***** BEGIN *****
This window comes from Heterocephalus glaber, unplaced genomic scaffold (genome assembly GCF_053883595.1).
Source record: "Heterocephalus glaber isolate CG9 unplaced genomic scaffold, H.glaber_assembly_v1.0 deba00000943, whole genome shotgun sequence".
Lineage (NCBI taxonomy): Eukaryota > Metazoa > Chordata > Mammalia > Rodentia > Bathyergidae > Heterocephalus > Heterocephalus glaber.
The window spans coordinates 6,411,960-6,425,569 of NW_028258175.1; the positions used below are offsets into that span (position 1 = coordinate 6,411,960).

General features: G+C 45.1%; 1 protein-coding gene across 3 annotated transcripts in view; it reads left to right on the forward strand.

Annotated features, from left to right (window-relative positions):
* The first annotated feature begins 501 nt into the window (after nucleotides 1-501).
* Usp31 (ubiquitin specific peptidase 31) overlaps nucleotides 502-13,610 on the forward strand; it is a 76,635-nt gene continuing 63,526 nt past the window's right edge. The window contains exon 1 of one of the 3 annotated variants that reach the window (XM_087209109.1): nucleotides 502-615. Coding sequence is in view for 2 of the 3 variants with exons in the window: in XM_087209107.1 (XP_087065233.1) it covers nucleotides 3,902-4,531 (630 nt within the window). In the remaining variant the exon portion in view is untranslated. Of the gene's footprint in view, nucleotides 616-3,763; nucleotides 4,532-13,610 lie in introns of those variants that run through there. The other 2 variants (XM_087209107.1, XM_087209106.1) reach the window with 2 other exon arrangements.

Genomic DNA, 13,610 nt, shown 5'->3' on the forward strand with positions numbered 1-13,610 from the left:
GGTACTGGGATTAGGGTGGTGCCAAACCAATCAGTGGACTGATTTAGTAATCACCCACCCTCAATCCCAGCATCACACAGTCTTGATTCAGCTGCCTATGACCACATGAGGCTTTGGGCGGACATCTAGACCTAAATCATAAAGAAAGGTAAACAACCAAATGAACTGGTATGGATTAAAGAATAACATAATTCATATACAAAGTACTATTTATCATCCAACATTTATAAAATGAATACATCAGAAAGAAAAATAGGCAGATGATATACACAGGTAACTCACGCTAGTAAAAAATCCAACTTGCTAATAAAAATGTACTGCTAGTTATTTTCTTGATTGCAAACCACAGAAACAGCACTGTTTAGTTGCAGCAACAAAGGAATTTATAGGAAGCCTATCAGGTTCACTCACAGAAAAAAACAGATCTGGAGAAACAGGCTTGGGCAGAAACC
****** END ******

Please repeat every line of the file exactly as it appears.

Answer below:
This window comes from Heterocephalus glaber, unplaced genomic scaffold (genome assembly GCF_053883595.1).
Source record: "Heterocephalus glaber isolate CG9 unplaced genomic scaffold, H.glaber_assembly_v1.0 deba00000943, whole genome shotgun sequence".
Lineage (NCBI taxonomy): Eukaryota > Metazoa > Chordata > Mammalia > Rodentia > Bathyergidae > Heterocephalus > Heterocephalus glaber.
The window spans coordinates 6,411,960-6,425,569 of NW_028258175.1; the positions used below are offsets into that span (position 1 = coordinate 6,411,960).

General features: G+C 45.1%; 1 protein-coding gene across 3 annotated transcripts in view; it reads left to right on the forward strand.

Annotated features, from left to right (window-relative positions):
* The first annotated feature begins 501 nt into the window (after nucleotides 1-501).
* Usp31 (ubiquitin specific peptidase 31) overlaps nucleotides 502-13,610 on the forward strand; it is a 76,635-nt gene continuing 63,526 nt past the window's right edge. The window contains exon 1 of one of the 3 annotated variants that reach the window (XM_087209109.1): nucleotides 502-615. Coding sequence is in view for 2 of the 3 variants with exons in the window: in XM_087209107.1 (XP_087065233.1) it covers nucleotides 3,902-4,531 (630 nt within the window). In the remaining variant the exon portion in view is untranslated. Of the gene's footprint in view, nucleotides 616-3,763; nucleotides 4,532-13,610 lie in introns of those variants that run through there. The other 2 variants (XM_087209107.1, XM_087209106.1) reach the window with 2 other exon arrangements.

Genomic DNA, 13,610 nt, shown 5'->3' on the forward strand with positions numbered 1-13,610 from the left:
GGTACTGGGATTAGGGTGGTGCCAAACCAATCAGTGGACTGATTTAGTAATCACCCACCCTCAATCCCAGCATCACACAGTCTTGATTCAGCTGCCTATGACCACATGAGGCTTTGGGCGGACATCTAGACCTAAATCATAAAGAAAGGTAAACAACCAAATGAACTGGTATGGATTAAAGAATAACATAATTCATATACAAAGTACTATTTATCATCCAACATTTATAAAATGAATACATCAGAAAGAAAAATAGGCAGATGATATACACAGGTAACTCACGCTAGTAAAAAATCCAACTTGCTAATAAAAATGTACTGCTAGTTATTTTCTTGATTGCAAACCACAGAAACAGCACTGTTTAGTTGCAGCAACAAAGGAATTTATAGGAAGCCTATCAGGTTCACTCACAGAAAAAAACAGATCTGGAGAAACAGGCTTGGGCAGAAACC